Sunday, May 6, 2012

The Politics of Batman: Chaos Part One

Chaos has always been an amorphous yet persistent idea. To this day, Chaos is difficult to define, because it's most basic definition depends on the definition of something else:  order. Chaos, we know, is the lack of order. But what is order?  Even order is difficult to define.

Chaos has been part of natural science since the mid 1800s as something called "entropy," a consequence of the second law of thermodynamics. Entropy itself has always been mysterious. Nobody really knows what it is. It is a phenomenological concept, meaning that it only exists as an empirical phenomenon, a measurement of something we know must be there but don't have any idea where it comes from. In fact, in the chemistry course I teach there are all sorts of values for entropy for specific chemical reactions.  In fact, entropy (S) is an important part of the Gibbs free energy (G), which is a quantity that will tell a chemist whether a specific reaction will occur spontaneously or not:
G = H - TS

If you ask a chemist why wood does not spontaneously burst into flames, he will tell you that the Gibbs free energy of the combustion reaction for wood and oxygen is positive. Why does wood burn then, one might ask. The chemist will reply confidently that increasing the temperature (T) will eventually turn the Gibbs free energy for the combustion reaction negative, making the reaction spontaneous. In fact we can even tell you for defined examples how much you would have to increase the temperature to make reactions happen. But if you ask a chemist what entropy is, he will have a difficult time answering. Is it a force? Is it a property? Is it just a confluence of several unknown factors? We simply don't know. All we know is that according to the second law of thermodynamics, entropy is always increasing. If we do burn that wood, the combustion reaction itself will increase the total entropy of the universe. Given enough time, it will increase to the point where all matter and energy are evenly distributed throughout the universe resulting in a completely uniform universe and a complete lack of order. This is a universe in which life cannot exist. Physicists refer to this as the "heat death" because the way entropy increases is understood as the escape of unusable heat energy when any work is done, such as combustion.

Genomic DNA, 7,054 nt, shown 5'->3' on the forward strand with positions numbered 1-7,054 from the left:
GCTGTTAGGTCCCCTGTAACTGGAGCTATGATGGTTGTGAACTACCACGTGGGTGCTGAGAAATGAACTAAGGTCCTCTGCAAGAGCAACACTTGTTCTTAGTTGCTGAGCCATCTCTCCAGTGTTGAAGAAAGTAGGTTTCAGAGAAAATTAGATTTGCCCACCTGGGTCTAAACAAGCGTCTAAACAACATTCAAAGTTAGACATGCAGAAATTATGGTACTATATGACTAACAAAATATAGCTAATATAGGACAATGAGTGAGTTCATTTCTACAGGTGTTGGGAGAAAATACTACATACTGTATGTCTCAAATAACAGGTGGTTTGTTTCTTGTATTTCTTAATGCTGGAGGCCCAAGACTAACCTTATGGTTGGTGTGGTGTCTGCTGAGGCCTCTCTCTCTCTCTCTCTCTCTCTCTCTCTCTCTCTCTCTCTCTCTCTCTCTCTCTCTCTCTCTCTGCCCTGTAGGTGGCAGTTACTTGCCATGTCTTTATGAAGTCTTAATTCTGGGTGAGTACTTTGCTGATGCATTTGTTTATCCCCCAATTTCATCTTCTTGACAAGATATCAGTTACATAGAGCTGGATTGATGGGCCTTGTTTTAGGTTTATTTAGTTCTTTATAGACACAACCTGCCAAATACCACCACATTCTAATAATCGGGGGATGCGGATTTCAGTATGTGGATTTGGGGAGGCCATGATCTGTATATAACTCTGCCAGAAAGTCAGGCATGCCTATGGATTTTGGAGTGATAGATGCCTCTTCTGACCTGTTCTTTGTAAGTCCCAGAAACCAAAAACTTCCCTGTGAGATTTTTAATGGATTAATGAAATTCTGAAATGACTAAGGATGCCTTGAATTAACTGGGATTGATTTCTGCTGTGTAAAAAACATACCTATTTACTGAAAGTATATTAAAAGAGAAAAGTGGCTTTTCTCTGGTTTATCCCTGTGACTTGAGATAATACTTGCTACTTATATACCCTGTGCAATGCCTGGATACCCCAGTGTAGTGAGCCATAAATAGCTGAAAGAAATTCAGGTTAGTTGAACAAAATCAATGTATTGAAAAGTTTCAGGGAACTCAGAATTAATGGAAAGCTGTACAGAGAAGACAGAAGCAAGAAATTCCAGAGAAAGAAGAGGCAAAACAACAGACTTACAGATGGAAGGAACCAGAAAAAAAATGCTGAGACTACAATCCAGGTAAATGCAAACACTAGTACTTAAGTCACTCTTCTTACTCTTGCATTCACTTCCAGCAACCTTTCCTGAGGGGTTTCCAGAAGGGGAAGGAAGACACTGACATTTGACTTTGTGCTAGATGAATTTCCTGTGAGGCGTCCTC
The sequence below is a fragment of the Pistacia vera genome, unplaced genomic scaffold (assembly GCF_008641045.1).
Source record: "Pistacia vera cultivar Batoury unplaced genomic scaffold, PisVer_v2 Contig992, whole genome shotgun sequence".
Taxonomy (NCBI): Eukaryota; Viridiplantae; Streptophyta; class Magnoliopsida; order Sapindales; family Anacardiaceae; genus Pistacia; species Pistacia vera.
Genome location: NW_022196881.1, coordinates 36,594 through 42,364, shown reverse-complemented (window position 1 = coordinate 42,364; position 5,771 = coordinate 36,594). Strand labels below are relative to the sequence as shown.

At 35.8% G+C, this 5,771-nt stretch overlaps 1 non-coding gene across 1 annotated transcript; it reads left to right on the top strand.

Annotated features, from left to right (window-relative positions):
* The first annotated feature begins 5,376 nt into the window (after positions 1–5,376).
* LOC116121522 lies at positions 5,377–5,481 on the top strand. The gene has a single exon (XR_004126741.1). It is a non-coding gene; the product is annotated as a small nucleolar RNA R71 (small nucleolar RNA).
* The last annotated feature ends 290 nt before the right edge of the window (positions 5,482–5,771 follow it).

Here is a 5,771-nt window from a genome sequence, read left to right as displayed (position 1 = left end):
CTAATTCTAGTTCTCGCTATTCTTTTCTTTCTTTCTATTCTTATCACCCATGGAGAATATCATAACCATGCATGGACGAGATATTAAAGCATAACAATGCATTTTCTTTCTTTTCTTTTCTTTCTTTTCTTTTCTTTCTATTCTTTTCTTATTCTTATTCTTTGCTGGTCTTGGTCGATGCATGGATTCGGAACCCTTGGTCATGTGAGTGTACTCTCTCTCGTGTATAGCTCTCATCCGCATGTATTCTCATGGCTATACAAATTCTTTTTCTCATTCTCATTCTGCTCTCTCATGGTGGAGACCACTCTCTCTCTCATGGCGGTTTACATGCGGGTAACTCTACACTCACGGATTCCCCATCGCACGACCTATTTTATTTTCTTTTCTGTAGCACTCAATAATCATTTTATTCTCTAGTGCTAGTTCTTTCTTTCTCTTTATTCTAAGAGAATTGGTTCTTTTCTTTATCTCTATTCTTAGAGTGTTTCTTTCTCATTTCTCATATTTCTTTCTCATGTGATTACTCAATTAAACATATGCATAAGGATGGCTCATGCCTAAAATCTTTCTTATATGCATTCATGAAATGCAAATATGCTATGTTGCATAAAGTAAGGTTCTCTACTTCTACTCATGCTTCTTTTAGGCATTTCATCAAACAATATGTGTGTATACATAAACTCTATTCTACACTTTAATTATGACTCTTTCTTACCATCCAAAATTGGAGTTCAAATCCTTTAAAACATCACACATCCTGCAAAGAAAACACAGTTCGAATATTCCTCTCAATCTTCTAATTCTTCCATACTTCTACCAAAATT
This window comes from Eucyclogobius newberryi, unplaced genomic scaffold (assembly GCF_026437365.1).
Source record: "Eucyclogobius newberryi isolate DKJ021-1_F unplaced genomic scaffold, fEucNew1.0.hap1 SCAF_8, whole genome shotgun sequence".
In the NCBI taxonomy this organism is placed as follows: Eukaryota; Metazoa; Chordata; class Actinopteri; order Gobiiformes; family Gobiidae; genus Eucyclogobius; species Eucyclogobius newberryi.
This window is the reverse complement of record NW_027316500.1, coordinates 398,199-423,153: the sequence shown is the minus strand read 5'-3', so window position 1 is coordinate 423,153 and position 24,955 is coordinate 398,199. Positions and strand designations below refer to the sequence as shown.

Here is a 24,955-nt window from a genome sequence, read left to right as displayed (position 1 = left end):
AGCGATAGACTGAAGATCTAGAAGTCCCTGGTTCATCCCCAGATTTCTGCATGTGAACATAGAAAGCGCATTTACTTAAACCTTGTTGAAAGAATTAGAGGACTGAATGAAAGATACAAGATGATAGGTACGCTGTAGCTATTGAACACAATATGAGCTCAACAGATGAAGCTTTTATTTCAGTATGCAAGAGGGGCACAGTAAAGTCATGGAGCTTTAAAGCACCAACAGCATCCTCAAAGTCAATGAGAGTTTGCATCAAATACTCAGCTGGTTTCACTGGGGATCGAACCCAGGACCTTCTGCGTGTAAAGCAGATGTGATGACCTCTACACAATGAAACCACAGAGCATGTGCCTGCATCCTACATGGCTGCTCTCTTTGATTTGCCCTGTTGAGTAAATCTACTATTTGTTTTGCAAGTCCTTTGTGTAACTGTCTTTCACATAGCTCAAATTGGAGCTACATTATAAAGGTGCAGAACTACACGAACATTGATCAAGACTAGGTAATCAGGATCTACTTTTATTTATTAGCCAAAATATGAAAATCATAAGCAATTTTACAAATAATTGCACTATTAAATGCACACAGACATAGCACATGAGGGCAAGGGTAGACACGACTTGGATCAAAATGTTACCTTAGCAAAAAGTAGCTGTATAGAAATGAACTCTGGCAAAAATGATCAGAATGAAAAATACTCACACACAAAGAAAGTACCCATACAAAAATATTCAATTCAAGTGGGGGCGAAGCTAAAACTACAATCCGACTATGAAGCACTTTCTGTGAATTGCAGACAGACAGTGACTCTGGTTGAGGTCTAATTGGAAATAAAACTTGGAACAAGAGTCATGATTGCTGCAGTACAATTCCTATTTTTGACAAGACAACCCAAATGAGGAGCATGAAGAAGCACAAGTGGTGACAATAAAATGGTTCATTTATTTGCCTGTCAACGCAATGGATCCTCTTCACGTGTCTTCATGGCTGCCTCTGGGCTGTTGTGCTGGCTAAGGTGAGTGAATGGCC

Is entropy evil? Without knowing exactly what it is, it seems at first glance impossible to say. However we do know it is part of the laws of the universe, and God implemented those very laws. If entropy is itself evil that means God created evil. But now we must define evil.  Evil, in my view, is anything that goes against the will of God. If God created entropy, which I believe He did, than it cannot be evil because it is part of the will of God. It is possible that God put entropy into the world as a consequence of the Fall, but even if the pre-Fall universe existed without entropy, and entropy was introduced by God as a consequence for sin, then it still cannot be evil in and of itself. It is only a consequence of evil, and consequences for evil are not in themselves evil.  They are good and just. Even without reference to entropy, we know that God often issues negative consequences for evil, even upon people who are themselves innocent. Death itself was such a consequence. Is Death evil if God Himself instituted it? Even if He instituted it as a righteous and just punishment for evil? My sin did not cause Death to enter the world, even though I do sin, but I die because of Adam's sin. David's child with Bathsheba died because of David's sin, and there you have an example of an innocent life (if you reject original sin, which I do) being killed as a consequence of someone else's sin. Entropy, or chaos, is certainly not desirable to me (unless I want to start a fire), but I cannot bring myself to believe it is evil. I may, in certain instances, ask God for a stay of judgment for various reasons.  And He may grant my request, but it is not unjust if He doesn't, which also entails it is not just if He does. It is irrelevant to the broader concept of Justice for Him to direct consequences of sin to different parts of the timeline. We may wish him to do so, but that wish cannot be called "good" or "just." It is merely a desire which God is free to satisfy or not. And so I must believe that chaos in the sense described by entropy is irrelevant to the concepts of injustice and evil.